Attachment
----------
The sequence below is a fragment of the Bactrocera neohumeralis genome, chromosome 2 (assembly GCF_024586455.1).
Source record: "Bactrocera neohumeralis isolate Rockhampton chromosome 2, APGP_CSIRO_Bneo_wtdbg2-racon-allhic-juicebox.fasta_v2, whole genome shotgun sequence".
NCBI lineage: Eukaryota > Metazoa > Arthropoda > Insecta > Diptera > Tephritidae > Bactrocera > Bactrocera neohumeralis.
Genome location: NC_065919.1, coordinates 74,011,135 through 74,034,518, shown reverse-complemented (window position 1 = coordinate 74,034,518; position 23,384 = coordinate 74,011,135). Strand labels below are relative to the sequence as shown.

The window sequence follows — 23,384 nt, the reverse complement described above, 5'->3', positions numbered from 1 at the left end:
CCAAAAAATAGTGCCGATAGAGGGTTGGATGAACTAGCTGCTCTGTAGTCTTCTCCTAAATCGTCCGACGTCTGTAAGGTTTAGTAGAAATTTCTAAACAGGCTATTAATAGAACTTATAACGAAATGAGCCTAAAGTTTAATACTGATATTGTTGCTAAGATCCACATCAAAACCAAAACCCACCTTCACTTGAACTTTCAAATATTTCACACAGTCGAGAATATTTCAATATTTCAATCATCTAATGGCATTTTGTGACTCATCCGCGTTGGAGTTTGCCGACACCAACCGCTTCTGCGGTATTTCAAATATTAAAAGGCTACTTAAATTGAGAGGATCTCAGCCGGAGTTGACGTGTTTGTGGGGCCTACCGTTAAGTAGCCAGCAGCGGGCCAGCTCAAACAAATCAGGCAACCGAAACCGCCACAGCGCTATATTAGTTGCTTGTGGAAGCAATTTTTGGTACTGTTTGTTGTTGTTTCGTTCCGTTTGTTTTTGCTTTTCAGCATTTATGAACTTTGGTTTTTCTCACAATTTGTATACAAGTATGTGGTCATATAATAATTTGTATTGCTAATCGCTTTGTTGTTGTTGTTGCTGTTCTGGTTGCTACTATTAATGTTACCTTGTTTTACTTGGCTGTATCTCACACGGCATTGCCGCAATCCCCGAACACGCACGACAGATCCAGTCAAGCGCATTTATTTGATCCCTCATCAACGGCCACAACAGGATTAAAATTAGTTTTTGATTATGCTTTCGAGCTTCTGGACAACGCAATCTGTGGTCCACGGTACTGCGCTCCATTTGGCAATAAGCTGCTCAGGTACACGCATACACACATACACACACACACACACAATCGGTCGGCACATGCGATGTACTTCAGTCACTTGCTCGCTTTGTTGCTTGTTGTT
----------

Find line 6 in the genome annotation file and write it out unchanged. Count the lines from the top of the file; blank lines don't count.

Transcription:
CCAAAAAATAGTGCCGATAGAGGGTTGGATGAACTAGCTGCTCTGTAGTCTTCTCCTAAATCGTCCGACGTCTGTAAGGTTTAGTAGAAATTTCTAAACAGGCTATTAATAGAACTTATAACGAAATGAGCCTAAAGTTTAATACTGATATTGTTGCTAAGATCCACATCAAAACCAAAACCCACCTTCACTTGAACTTTCAAATATTTCACACAGTCGAGAATATTTCAATATTTCAATCATCTAATGGCATTTTGTGACTCATCCGCGTTGGAGTTTGCCGACACCAACCGCTTCTGCGGTATTTCAAATATTAAAAGGCTACTTAAATTGAGAGGATCTCAGCCGGAGTTGACGTGTTTGTGGGGCCTACCGTTAAGTAGCCAGCAGCGGGCCAGCTCAAACAAATCAGGCAACCGAAACCGCCACAGCGCTATATTAGTTGCTTGTGGAAGCAATTTTTGGTACTGTTTGTTGTTGTTTCGTTCCGTTTGTTTTTGCTTTTCAGCATTTATGAACTTTGGTTTTTCTCACAATTTGTATACAAGTATGTGGTCATATAATAATTTGTATTGCTAATCGCTTTGTTGTTGTTGTTGCTGTTCTGGTTGCTACTATTAATGTTACCTTGTTTTACTTGGCTGTATCTCACACGGCATTGCCGCAATCCCCGAACACGCACGACAGATCCAGTCAAGCGCATTTATTTGATCCCTCATCAACGGCCACAACAGGATTAAAATTAGTTTTTGATTATGCTTTCGAGCTTCTGGACAACGCAATCTGTGGTCCACGGTACTGCGCTCCATTTGGCAATAAGCTGCTCAGGTACACGCATACACACATACACACACACACACACAATCGGTCGGCACATGCGATGTACTTCAGTCACTTGCTCGCTTTGTTGCTTGTTGTT